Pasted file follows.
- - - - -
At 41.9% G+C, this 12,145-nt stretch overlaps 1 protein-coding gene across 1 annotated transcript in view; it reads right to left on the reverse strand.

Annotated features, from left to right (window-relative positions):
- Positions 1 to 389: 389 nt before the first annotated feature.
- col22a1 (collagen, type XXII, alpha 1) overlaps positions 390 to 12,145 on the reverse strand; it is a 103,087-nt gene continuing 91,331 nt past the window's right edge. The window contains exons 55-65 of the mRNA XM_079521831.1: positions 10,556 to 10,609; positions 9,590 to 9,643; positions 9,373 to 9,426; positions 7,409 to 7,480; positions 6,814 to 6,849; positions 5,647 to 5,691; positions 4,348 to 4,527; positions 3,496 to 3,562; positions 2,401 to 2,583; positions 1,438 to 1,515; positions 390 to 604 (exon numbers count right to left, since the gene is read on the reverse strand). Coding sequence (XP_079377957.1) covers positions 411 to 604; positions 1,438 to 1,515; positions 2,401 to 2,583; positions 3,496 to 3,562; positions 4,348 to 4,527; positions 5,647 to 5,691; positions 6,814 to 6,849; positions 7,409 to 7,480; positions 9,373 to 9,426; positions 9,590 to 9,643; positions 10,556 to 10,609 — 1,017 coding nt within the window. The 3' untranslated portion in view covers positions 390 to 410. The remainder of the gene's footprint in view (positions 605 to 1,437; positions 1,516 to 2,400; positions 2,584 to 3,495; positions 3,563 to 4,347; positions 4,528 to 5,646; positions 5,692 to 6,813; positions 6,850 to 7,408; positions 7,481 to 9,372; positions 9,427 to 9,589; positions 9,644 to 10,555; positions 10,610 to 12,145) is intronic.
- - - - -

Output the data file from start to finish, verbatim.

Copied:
At 41.9% G+C, this 12,145-nt stretch overlaps 1 protein-coding gene across 1 annotated transcript in view; it reads right to left on the reverse strand.

Annotated features, from left to right (window-relative positions):
- Positions 1 to 389: 389 nt before the first annotated feature.
- col22a1 (collagen, type XXII, alpha 1) overlaps positions 390 to 12,145 on the reverse strand; it is a 103,087-nt gene continuing 91,331 nt past the window's right edge. The window contains exons 55-65 of the mRNA XM_079521831.1: positions 10,556 to 10,609; positions 9,590 to 9,643; positions 9,373 to 9,426; positions 7,409 to 7,480; positions 6,814 to 6,849; positions 5,647 to 5,691; positions 4,348 to 4,527; positions 3,496 to 3,562; positions 2,401 to 2,583; positions 1,438 to 1,515; positions 390 to 604 (exon numbers count right to left, since the gene is read on the reverse strand). Coding sequence (XP_079377957.1) covers positions 411 to 604; positions 1,438 to 1,515; positions 2,401 to 2,583; positions 3,496 to 3,562; positions 4,348 to 4,527; positions 5,647 to 5,691; positions 6,814 to 6,849; positions 7,409 to 7,480; positions 9,373 to 9,426; positions 9,590 to 9,643; positions 10,556 to 10,609 — 1,017 coding nt within the window. The 3' untranslated portion in view covers positions 390 to 410. The remainder of the gene's footprint in view (positions 605 to 1,437; positions 1,516 to 2,400; positions 2,584 to 3,495; positions 3,563 to 4,347; positions 4,528 to 5,646; positions 5,692 to 6,813; positions 6,850 to 7,408; positions 7,481 to 9,372; positions 9,427 to 9,589; positions 9,644 to 10,555; positions 10,610 to 12,145) is intronic.